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This page contains articles intended to provide guidance to landowners who wish to undertake common forestry practices like tree planting, weed control, timber stand improvements, and commercial timber sales.
by Mike Kay
Thousands of acres of trees have been planted in Frederick County over the last 10 years. Most of these plantings utilized seedling sized trees due to affordability, portability, ease of planting etc. These plantings were conducted with the best of intensions to improve water quality, create habitat, or increase our forest land base. Despite these noble intentions, some of the plantings fell short of their desired goals due to heavy losses of the young seedlings. Sometimes mortality can not be avoided because it is due to factors beyond our control like prolonged drought etc. Many times however, we can help increase the odds of our planting being successful by following some guidelines like the ones presented below.
Numerous tree plantations have been established in the county
Planning: Before you plant you should do a little planning to think through the effort that you are getting ready to embark upon. This planning process should be done well in advance of the planting, preferably before you initiate any kind of activity. You should consider such things as: What is the purpose of this planting? Is it to buffer a stream, create wildlife habitat, beautify a hillside, enlarge a forest, develop a windbreak or aesthetic barrier, maybe you want to grow valuable trees for your future or your children. (This might give you the motivation to live a long life.) Knowing the purpose of the planting will help you to determine the best way to proceed. Assessing the site conditions is very important and it is covered in more depth in the seedling selection section. Another important question to ponder is, can I do this myself or do I need help. If you have never planted trees before you should search for help. There are a number of good books, publications, and web sites you can visit to help guide you through the process. You can also obtain the advice of professionals and other knowledgeable individuals many of which will be willing to work directly with you on your project including MD Forest Service personnel. Talking to a neighbor that has a successful planting is another excellent resource to consider. If you are just starting out, you can get your feet wet by planting a small section of the field the first year and proceed from there. Also, you can get helpful planting experience by volunteering to plant trees at public tree plantings many of which are conducted in conjunction with Arbor Day or Earth Day events. In Frederick County we are always looking for planting assistance and you can gain valuable instruction and experience by volunteering at these events. If your project is more than a couple acres in size you should consider having a planting plan prepared by a qualified individual and having professional tree planters handle the project. These professionals can guide you through the process and let you know about any cost incentive programs that might be available to help you fund the project.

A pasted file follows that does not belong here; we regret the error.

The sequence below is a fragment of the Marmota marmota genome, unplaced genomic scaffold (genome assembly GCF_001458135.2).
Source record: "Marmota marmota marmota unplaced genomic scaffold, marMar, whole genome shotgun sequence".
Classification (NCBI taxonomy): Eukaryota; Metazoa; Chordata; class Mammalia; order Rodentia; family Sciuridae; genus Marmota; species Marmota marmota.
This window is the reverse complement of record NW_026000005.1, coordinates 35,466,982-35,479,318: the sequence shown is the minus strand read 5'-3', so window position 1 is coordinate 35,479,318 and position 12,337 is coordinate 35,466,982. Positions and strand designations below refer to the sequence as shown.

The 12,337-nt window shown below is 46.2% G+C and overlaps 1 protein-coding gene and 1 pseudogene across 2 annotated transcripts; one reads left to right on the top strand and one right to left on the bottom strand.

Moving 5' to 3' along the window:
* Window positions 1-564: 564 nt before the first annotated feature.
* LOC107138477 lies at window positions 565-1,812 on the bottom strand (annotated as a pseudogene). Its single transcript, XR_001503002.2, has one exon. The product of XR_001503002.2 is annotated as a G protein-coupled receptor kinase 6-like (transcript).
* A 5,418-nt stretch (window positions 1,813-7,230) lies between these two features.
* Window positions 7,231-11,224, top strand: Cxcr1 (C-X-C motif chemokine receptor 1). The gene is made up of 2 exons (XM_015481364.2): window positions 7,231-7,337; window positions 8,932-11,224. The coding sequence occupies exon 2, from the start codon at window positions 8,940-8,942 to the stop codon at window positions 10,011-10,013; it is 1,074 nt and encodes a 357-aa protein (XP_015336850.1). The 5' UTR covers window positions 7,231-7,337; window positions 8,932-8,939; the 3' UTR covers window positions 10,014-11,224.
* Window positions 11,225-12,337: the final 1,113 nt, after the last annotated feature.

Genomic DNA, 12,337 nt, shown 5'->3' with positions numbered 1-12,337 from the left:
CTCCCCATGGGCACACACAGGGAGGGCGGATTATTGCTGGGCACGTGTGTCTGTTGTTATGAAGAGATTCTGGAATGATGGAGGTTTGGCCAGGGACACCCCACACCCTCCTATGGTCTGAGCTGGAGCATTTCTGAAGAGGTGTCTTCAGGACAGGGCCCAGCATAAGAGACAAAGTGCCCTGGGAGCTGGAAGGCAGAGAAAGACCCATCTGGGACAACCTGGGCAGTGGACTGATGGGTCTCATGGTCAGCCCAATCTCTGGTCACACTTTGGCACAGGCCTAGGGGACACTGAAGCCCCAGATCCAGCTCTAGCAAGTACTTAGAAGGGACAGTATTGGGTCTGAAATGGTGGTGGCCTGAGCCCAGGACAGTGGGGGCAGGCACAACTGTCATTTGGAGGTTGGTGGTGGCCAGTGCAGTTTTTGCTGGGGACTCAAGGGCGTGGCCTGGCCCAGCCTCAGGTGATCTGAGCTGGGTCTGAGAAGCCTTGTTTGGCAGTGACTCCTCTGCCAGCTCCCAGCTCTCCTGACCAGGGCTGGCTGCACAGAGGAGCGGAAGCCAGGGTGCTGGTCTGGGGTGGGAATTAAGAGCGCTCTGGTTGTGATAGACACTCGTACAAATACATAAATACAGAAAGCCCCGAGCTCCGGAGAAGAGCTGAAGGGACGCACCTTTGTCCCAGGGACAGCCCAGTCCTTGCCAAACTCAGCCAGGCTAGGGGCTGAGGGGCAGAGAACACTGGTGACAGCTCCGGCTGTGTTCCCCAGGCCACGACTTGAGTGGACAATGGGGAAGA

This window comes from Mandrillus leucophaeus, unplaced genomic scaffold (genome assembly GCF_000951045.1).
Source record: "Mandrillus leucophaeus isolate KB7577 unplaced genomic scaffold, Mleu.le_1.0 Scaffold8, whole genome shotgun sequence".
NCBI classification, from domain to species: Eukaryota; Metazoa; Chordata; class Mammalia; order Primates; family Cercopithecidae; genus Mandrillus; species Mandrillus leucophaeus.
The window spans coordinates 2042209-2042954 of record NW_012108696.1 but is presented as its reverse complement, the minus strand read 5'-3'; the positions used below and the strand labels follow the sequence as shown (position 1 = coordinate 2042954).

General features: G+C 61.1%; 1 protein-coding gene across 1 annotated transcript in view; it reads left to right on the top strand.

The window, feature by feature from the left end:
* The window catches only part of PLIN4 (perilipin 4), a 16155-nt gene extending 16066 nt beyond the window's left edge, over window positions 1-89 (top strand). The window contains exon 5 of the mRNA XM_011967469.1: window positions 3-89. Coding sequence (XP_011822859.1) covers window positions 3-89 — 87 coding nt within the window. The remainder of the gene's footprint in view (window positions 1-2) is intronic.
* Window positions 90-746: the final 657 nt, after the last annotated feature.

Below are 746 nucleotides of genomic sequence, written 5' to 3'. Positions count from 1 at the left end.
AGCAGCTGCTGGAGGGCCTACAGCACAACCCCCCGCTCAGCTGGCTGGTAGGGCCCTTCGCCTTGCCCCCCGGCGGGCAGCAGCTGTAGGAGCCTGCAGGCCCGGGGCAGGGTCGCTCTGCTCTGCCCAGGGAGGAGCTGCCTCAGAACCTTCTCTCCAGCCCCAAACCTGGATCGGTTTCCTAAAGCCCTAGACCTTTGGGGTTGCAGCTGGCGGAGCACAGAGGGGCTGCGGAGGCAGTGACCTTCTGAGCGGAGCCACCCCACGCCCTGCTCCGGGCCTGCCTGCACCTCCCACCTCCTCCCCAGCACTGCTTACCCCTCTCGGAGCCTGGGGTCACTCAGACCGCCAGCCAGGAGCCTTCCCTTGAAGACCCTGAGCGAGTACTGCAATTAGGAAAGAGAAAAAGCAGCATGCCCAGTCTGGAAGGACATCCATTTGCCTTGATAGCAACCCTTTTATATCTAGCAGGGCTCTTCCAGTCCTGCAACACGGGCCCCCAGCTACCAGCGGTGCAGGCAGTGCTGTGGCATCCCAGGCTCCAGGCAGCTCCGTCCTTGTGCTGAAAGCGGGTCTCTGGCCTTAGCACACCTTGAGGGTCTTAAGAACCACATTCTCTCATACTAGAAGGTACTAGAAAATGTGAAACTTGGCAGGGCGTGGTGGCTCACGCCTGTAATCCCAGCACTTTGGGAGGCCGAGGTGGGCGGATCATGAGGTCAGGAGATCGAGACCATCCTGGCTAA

Professionals are available to help you plan for your project